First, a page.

The Basilica of Bom Jesus is a major symbol of Goa (India): it holds the tomb of Saint Francis Xavier, the “Apostle of the East”, and gives a glimpse of the former “Golden Goa” and “Rome of the East”, when Goa was one of the most cosmopolitan cities in the world. The basilica was built by Jesuits between 1594 and 1624, and in 1659 it received the saint’s body. In 1759 the Society of Jesus was expelled from all the Portuguese territories, and the Jesuit building was assigned to other institutions. While the basilica was being built, the city of Goa began a process of decay, and in 1843 the capital changed to Panaji; the former capital was already in ruins, with only a few churches, such as the Jesuit basilica, still standing.
This basilica is a paradigmatic case of transcultural heritage, incorporating multiple challenges since its first moments of existence. In the first half of the 1950s, facing the independence of India and its claims over Portuguese India, Baltazar Castro, a well-known restorer, was sent to Goa by the Portuguese nationalist dictatorship. As happened in Portugal, the regime intended to use heritage as an ideological propaganda instrument, and among other works, the Basilica of Bom Jesus was restored, causing a radical change in its image and, at the same time, provoking problems for its conservation.
This paper discusses several issues concerning the Basilica of Bom Jesus: not only the construction of an Indo-Portuguese architectural masterpiece, but also the harsh contemporary debate between those who consider the basilica a colonial symbol, those who reclaim it as a Goan symbol, the heritage lovers who demand the return of the basilica’s pre-restoration shape, those who depend on the (hazardous) touristic commodification, and Goan Catholics who merely wish their temple free of ideological meanings. Issues concerning transculturality and heritage authenticity among different cultures will be also addressed.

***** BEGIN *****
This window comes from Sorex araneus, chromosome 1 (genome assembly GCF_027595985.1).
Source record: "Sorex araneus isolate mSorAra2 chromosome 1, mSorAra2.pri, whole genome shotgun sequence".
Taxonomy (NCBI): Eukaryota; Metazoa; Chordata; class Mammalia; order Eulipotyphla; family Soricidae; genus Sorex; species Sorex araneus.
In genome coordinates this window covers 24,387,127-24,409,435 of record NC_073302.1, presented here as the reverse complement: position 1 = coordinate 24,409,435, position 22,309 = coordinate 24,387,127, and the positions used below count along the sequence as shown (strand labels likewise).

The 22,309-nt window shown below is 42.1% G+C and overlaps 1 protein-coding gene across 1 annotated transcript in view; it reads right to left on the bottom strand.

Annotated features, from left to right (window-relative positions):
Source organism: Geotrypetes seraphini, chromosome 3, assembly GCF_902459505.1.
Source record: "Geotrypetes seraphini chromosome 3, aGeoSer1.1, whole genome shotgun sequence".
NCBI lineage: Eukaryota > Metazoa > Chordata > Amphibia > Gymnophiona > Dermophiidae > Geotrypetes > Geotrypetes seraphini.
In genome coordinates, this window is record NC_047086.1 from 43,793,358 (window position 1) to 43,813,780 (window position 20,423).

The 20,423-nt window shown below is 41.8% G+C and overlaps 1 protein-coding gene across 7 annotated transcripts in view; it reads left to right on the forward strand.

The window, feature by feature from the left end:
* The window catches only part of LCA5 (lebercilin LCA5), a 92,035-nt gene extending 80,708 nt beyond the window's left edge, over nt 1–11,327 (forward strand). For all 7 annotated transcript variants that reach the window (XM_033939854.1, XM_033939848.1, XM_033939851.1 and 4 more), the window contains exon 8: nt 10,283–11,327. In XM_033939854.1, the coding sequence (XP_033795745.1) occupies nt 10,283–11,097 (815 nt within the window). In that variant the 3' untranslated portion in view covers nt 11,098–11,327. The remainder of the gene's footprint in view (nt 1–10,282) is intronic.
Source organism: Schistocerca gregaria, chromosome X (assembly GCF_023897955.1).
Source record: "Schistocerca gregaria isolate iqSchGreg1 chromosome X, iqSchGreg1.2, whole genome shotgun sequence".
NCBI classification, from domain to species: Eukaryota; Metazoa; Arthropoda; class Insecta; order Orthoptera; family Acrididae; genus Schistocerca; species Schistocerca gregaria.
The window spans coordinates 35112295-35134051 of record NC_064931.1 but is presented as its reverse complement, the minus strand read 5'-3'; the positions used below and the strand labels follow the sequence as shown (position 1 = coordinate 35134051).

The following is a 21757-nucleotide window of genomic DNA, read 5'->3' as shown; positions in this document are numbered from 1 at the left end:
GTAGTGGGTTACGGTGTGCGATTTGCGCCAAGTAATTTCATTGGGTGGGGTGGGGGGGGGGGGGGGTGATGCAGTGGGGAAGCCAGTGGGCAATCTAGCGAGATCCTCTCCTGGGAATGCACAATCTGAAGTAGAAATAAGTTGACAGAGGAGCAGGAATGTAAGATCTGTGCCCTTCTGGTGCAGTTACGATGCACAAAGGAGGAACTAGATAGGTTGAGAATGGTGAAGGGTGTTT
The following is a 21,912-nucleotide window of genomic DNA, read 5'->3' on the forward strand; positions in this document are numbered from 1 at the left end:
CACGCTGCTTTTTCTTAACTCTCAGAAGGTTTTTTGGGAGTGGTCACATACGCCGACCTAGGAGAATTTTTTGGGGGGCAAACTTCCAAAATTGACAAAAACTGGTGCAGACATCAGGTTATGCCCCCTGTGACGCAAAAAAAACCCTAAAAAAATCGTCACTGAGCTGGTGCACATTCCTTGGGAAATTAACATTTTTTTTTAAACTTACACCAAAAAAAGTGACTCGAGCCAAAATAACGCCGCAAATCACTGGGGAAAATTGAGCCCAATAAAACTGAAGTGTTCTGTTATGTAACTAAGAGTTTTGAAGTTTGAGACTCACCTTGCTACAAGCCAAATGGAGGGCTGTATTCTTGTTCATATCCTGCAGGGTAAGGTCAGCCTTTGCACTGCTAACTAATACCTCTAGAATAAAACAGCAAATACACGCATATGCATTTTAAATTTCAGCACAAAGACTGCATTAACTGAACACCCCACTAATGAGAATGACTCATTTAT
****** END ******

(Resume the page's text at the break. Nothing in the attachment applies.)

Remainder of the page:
Joaquim Rodrigues dos Santos is a researcher and invited professor at the ARTIS – Institute of Art History, School of Arts and Humanities, University of Lisbon, Portugal. He was a post-doctoral researcher (2014–19) with a project on the safeguarding of Portuguese-influenced heritage in South Asia, within the University of Lisbon, Portugal, and the Goa University, India. He holds a PhD in Architecture (2012) from the University of Alcalá de Henares, Spain, with a thesis on the rehabilitation of medieval fortifications, graduated in Architecture (2004), and M.Arch. in Architecture, Territory and Memory (2002) from the University of Coimbra, Portugal, with a dissertation on the creation of a cultural image of the Portuguese castle, and holds a technical specialisation in Conservation and Restoration of Monuments and Historical Sites (2006) from the Federal University of Bahia, Brazil. His main research areas are heritage preservation (especially transcultural heritage) and the history of architecture and cities in Portugal and its former overseas territories.